During a quick trip to Paris last week to participate in the annual Automotive News Europe Congress, I was reminded of an interesting fact during my ride in from the airport.
The majority of vehicles on the streets of Paris, and I'm sure it's true throughout Europe, are cars that you never see in North America or Asia.
We quickly forget that tastes are different around the globe and that the world's manufacturers have varying degrees of success in catering to those different tastes.
I saw Renaults, Peugeots, Fiats, Opels, German Fords and even the occasional Rover. Sure, I saw Mercedes cars, but a lot were A class and Smart models. There were some familiar cars from Mercedes and the Volkswagen group, but most vehicles were strange looking to a guy from Detroit.
Tastes are different. It is becoming increasingly difficult to produce a mass-market vehicle for the world.
During dinner at the Congress, VW's Bernd Pischetsrieder made a good point. The rich are very mobile, he said. They travel and know what everyone wears and where they stay and what they drive.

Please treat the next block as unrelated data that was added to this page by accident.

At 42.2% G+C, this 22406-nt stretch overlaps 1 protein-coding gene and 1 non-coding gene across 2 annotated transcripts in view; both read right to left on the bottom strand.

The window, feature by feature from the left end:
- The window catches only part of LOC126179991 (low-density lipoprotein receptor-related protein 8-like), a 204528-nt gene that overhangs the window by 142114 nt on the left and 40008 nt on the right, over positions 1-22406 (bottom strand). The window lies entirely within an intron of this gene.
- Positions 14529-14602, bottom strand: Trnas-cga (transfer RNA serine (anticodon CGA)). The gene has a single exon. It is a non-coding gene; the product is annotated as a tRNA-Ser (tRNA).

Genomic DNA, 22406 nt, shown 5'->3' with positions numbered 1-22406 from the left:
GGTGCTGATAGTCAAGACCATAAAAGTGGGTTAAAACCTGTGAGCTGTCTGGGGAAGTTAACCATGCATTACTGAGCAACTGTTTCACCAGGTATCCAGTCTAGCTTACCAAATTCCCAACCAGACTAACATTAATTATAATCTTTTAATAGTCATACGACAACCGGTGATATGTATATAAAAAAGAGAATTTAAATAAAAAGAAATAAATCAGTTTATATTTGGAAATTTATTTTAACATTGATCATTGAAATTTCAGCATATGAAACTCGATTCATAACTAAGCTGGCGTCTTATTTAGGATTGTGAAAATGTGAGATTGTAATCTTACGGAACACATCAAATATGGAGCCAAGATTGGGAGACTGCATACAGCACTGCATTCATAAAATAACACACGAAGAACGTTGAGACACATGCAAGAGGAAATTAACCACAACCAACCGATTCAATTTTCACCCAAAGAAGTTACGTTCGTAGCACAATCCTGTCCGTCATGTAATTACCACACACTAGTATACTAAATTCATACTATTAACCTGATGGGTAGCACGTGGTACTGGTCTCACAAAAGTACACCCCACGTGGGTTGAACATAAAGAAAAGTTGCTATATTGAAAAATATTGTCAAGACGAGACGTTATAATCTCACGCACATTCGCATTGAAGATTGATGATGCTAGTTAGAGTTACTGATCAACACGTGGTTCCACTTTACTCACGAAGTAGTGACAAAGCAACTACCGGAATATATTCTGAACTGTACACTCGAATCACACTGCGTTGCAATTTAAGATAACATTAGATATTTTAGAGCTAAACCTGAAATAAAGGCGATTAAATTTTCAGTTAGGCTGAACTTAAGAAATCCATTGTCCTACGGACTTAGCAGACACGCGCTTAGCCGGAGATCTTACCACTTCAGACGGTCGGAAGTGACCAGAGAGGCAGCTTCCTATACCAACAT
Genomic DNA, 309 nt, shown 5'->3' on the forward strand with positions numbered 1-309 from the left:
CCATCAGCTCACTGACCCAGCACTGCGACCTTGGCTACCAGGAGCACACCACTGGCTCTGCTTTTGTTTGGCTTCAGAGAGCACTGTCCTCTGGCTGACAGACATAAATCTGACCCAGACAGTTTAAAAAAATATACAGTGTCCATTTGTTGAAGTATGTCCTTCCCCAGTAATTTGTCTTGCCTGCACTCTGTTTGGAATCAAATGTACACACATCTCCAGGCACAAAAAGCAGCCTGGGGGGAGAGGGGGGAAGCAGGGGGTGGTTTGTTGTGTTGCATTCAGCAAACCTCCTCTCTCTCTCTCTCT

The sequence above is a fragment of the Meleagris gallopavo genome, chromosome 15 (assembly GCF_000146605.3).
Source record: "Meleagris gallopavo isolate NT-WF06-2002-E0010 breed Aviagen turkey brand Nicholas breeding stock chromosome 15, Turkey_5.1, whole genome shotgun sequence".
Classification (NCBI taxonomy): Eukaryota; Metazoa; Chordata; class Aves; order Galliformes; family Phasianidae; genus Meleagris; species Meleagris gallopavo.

As a result, the upper class is interested in the same watches and clothes and cars.
That doesn't apply for the mass market. Cars for the mass market must be sold country by country, and that may explain why so few cars are sold globally.
The VW Beetle was the most famous recent vehicle that had global appeal and, interestingly, every market thought of the car as its own.
It's tough enough in the United States these days. If you go from Detroit to Los Angeles, you might think that you've gone to another country. The share of market in California is vastly different from Michigan.
We will continue to see a broad use of common platforms and architectures around the world. If the manufacturers are smart, we won't even notice.
In the mass markets of the world, tastes are quite different, and the risks in trying to produce one version for the world are so high that it's just about impossible.
It's much smarter to create vehicles for individual markets than to try to save some money with a bland vehicle that appeals to no one.
Local markets deserve local cars.
Car companies have learned that expensive lesson. They won't make the same mistake again.